Google to create '.lol' web addresses
Google has revealed that it is bidding to run an array of new top-level domains, including ".google", ".youtube" and ".docs", as part of a major expansion of the web’s addressing system.
The search giant also said it applied to run “.lol”, a top-level domain that would refer to the common online abbreviation for “laugh out loud”. Google said it thought ".lol" had "interesting and creative potential".
In common with other applicants, Google had kept its plans cloaked in secrecy in an attempt to avoid rival bids until Thursday, when the deadline for applications passed.
In total Google made more than 50 applications to Icann, the closest organisation to a governing body for the internet, for new alternatives to “.com” or “.co.uk”, it was reported.
It means that Google could offer each YouTube channel its own simple address, for instance. The current www.youtube.com/joebloggs could become www.joebloggs.youtube.
Each application cost $185,000 and Icann said it had received more than 1,900 in total. The organisation will also receive a $25,000 annual fee for each new suffix once they are up and running from early next year.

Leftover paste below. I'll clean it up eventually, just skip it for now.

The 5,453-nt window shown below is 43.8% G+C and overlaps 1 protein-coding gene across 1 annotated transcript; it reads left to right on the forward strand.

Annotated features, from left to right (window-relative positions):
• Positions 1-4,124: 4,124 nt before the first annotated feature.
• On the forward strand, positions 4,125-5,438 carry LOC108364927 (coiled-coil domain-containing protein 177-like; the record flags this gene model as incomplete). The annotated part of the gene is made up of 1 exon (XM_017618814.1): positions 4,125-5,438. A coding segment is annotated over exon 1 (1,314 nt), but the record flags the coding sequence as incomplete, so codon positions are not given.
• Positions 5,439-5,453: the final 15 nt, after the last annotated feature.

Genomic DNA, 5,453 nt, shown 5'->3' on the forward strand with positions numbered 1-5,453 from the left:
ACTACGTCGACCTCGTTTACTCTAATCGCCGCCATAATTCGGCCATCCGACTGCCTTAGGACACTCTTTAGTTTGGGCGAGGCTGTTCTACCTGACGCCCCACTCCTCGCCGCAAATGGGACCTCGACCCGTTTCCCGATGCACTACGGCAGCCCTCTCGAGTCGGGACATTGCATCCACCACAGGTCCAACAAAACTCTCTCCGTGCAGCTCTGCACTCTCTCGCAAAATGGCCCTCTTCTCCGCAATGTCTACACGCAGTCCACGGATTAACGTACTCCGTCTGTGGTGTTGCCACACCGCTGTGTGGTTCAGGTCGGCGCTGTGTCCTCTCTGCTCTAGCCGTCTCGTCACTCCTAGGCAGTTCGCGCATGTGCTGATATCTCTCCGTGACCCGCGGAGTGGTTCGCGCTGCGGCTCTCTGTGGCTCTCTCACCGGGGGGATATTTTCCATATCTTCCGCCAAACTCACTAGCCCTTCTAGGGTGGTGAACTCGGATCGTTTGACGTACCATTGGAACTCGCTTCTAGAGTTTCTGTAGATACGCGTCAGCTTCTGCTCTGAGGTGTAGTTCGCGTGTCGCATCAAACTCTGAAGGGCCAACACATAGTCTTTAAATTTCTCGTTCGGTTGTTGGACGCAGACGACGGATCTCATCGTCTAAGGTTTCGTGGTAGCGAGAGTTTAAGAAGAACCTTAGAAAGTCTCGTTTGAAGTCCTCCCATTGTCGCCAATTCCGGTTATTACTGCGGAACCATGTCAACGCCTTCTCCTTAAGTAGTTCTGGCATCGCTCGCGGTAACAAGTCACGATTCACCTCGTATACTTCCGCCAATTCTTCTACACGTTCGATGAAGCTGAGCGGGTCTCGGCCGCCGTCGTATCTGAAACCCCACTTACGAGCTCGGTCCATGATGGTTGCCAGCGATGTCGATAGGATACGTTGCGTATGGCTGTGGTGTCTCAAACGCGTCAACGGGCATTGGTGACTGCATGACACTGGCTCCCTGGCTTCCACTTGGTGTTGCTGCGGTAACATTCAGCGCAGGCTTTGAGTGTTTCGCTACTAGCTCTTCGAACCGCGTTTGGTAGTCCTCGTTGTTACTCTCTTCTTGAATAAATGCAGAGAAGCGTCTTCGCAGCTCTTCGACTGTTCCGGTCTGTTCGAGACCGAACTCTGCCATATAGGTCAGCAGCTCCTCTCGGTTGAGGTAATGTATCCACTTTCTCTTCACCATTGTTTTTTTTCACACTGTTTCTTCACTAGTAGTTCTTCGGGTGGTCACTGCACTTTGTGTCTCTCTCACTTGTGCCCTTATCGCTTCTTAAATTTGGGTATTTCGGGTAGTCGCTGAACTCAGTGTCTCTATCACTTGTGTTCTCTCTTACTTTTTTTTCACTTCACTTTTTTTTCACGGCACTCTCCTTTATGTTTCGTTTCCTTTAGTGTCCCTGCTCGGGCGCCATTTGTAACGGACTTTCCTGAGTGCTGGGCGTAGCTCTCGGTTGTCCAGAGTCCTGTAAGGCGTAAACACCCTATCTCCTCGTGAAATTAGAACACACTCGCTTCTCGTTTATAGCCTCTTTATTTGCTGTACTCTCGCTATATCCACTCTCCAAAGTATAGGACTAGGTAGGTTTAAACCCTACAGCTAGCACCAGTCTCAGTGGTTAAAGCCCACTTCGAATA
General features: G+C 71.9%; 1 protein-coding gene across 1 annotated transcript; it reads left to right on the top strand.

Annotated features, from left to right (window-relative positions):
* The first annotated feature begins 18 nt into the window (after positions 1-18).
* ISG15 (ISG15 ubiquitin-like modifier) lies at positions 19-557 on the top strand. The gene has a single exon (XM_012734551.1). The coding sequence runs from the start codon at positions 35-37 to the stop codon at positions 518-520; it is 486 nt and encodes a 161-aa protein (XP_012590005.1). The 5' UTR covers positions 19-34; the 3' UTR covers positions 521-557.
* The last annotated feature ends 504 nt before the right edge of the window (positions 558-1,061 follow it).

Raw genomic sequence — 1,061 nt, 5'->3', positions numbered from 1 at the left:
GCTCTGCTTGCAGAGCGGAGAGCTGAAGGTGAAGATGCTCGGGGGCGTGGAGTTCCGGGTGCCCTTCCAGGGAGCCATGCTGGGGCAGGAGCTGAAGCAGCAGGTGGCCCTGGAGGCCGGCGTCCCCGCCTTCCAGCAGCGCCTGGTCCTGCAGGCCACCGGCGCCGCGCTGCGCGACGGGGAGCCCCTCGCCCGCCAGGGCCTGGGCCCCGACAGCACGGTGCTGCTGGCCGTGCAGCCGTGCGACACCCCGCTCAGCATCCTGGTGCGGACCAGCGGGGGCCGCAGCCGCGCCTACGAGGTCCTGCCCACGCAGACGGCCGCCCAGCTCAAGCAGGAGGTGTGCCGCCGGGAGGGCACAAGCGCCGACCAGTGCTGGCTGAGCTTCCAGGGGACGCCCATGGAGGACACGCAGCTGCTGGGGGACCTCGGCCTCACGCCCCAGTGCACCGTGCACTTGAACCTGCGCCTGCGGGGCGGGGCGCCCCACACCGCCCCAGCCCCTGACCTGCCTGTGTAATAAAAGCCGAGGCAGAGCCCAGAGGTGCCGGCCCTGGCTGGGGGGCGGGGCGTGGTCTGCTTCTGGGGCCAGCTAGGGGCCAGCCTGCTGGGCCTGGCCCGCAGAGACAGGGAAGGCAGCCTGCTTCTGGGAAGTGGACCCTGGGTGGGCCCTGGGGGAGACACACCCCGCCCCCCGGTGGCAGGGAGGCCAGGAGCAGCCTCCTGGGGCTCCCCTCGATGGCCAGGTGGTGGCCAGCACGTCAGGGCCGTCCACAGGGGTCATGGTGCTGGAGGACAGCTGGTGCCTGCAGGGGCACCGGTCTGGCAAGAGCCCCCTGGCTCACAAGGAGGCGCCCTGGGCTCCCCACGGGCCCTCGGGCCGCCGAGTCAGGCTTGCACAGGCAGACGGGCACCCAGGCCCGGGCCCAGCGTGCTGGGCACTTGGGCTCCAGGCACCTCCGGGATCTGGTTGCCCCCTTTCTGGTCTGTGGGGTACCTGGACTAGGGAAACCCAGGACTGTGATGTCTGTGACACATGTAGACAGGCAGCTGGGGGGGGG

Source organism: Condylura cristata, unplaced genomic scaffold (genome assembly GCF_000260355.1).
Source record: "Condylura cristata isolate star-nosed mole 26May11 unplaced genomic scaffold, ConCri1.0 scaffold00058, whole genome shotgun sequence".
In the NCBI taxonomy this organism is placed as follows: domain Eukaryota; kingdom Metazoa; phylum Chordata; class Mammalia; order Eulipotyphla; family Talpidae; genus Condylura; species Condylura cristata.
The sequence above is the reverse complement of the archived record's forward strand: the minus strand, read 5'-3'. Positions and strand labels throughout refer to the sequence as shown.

Vint Cerf, one of the inventors of the internet, who now works for Google, said an expanded addressing system could make it easier to find things online.
“By opening up more choices for Internet domain names, we hope people will find options for more diverse - and perhaps shorter - signposts in cyberspace,” he wrote on the firm’s blog.
The decision by Icann to allow hundreds of new top-level domains has drawn heavy criticism from elsewhere, however. In particular, trademark experts have warned it could lead to a rash of disputes, and there have been claims the massively expanded web will offer lucrative new opportunities for cyber criminals and confusion for users.
Icann rejects the criticisms of its plans, which have been six years in the making.
The full list of almost 2,000 applications is due to be published on 13 June, following a delay caused by a technical glitch in the application system. So far firms other than Google have revealed they have applied for “.cloud”, “.global”, “.web”, “.music”, “.bank” and “.press” among others.
As well as such generic suffixes, like Google, many large firms have also applied to run top-level domains based on their brand names. While generic top-level domains may be fought over at auction, Icann has designed a process it says will ensure brand names will go to their rightful owners.